Jon Nevins, 40, Leawood, Kansas, a straw buyer, was convicted in federal court of mortgage fraud.
The defendant was found guilty of all four charges contained in a February 1, 2012, federal indictment.
Nevins was found guilty of participating in a conspiracy to commit wire fraud and money laundering from June 12 to July 14, 2006. Nevins was a straw buyer in the conspiracy, which was part of a $657,768 mortgage fraud scheme in which Nevins and co-defendant Craig A. Chambers, 47, Shawnee, Kansas, submitted false documentation in support of a mortgage loan application for a residence in Overland Park, Kan. Chambers, a former Gladstone police officer, worked as a mortgage broker during the criminal conspiracy.
Following the presentation of evidence, the jury in the U.S. District Court in Kansas City, Missouri, deliberated for about three hours before returning the guilty verdicts to U.S. District Judge Dean Whipple, ending a trial that began Monday, Jan. 7, 2013.
In May or June of 2006, Chambers assisted a client with the sale of his residence in Overland Park. Although the client had been unsuccessful in selling the residence at the asking price of $592,000, Chambers told him he had a buyer – Nevins – who would purchase the residence for $649,000, based upon an inflated appraisal. The client would have to pay Nevins $75,000 after the sale closed, which he agreed to do.
On June 22, 2006, Chambers and Nevins executed a mortgage loan application in the amount of $649,000. On June 30, 2006, the sale of the residence closed at a title company in Gladstone, Mo. Nevins, acting as a buyer, signed the HUD-1, certifying that all loan proceeds were disbursed in accordance with the stated payouts in the HUD-1. However, the HUD-1 did not disclose the material fact that the seller would kick back $75,000 from the loan proceeds to Nevins. On June 30, 2006, the mortgage loan was funded through a bank wire in the amount of $657,768. On July 6, 2006, the property seller issued a check to Jon Nevins in the amount of $75,000 from the proceeds of the sale. On July 14, 2006, following the kickback of $75,000 to Nevins, Nevins gave Chambers a check for $14,500 out of the kickback funds.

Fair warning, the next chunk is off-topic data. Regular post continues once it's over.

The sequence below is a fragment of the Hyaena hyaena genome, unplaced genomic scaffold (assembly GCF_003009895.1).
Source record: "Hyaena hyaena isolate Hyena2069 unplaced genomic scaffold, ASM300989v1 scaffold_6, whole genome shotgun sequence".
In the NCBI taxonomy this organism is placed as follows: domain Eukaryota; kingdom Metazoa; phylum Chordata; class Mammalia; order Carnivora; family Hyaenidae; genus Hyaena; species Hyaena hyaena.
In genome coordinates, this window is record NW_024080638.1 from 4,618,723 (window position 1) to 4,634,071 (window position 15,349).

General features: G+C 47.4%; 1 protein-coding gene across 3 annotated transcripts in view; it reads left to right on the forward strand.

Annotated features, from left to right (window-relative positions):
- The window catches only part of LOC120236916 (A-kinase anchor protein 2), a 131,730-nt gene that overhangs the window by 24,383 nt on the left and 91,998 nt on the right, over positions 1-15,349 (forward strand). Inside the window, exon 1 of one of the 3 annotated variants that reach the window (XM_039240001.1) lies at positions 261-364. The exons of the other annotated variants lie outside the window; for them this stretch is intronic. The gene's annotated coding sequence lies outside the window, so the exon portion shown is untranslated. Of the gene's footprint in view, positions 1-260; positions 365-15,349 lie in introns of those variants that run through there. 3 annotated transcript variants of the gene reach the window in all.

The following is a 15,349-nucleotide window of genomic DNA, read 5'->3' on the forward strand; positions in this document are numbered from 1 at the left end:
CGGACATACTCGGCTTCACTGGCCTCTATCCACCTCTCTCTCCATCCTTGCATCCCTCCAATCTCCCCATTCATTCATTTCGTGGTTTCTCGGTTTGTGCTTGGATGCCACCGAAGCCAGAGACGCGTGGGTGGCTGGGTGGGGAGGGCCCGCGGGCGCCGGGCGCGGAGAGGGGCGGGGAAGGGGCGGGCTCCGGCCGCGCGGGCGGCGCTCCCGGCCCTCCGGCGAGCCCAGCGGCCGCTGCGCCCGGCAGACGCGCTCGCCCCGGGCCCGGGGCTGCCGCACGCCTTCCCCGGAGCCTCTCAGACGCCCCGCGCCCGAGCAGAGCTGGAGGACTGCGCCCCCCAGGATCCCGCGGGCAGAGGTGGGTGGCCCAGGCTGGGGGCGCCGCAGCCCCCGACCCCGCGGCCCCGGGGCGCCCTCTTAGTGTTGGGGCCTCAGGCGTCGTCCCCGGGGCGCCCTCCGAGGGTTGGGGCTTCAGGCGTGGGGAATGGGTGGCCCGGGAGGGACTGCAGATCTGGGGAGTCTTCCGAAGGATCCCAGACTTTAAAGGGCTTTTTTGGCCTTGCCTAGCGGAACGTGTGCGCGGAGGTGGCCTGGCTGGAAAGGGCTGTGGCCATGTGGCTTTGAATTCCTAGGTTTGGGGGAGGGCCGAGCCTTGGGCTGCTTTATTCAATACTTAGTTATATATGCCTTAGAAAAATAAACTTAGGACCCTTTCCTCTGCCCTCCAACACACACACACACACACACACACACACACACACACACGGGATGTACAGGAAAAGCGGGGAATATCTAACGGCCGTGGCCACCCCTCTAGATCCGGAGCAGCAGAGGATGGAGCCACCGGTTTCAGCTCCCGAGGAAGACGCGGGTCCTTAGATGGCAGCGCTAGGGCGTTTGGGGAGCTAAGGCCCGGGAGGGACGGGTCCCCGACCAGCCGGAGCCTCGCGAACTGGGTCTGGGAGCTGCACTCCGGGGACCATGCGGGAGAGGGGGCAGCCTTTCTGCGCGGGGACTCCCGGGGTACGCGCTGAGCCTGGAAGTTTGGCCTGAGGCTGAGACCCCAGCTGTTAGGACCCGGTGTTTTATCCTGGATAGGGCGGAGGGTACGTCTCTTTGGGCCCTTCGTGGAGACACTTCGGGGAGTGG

Chambers pleaded guilty to his role in the conspiracy on Jan. 4, 2013 and awaits sentencing.
In addition to the conspiracy, Nevins was found guilty of one count of wire fraud and two counts of money laundering.
Under federal statutes, Nevins is subject to a sentence of up to 45 years in federal prison without parole, plus a fine up to $1 million. A sentencing hearing will be scheduled after the completion of a presentence investigation by the United States Probation Office.
Tammy Dickinson, United States Attorney for the Western District of Missouri, announced the conviction.
This case is being prosecuted by Assistant U.S. Attorney John E. Cowles. It was investigated by the U.S. Secret Service, the Federal Deposit Insurance Corporation-Office of Inspector General, IRS B Office of Inspector General and the Department of Housing and Urban Development B Office of Inspector General.